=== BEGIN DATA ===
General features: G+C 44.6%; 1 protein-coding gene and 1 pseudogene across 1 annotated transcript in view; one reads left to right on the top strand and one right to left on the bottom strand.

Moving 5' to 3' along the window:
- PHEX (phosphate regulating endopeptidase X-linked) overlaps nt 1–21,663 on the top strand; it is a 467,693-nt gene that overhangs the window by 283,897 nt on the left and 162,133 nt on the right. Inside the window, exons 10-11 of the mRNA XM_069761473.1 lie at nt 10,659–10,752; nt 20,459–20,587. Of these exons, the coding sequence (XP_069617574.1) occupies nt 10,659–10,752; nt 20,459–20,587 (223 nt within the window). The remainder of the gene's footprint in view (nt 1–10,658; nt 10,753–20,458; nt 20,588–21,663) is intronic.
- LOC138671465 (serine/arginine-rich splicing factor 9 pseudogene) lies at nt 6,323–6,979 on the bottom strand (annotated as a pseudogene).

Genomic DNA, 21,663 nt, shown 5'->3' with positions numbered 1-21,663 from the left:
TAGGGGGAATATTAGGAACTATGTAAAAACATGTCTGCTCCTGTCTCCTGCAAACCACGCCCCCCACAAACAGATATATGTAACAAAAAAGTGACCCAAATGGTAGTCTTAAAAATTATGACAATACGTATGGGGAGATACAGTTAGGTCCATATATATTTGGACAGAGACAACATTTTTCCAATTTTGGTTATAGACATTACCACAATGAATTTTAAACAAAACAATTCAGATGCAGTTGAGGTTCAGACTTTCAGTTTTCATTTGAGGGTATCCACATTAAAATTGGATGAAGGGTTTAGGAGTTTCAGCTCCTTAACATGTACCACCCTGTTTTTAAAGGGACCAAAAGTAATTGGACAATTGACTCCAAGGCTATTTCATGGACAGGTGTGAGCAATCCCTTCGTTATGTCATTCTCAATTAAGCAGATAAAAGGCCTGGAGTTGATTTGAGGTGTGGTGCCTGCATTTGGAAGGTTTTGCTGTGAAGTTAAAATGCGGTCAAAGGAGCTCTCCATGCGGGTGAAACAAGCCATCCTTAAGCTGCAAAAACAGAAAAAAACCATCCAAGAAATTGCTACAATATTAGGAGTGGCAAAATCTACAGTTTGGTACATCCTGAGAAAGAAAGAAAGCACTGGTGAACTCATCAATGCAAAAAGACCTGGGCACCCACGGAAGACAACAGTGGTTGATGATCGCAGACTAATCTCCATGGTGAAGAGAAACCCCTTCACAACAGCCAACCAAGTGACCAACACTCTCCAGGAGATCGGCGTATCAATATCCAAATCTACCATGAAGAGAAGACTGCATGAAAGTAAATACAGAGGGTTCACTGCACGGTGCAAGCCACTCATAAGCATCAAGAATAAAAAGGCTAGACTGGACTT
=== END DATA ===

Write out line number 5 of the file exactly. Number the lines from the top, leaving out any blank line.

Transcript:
Genomic DNA, 21,663 nt, shown 5'->3' with positions numbered 1-21,663 from the left: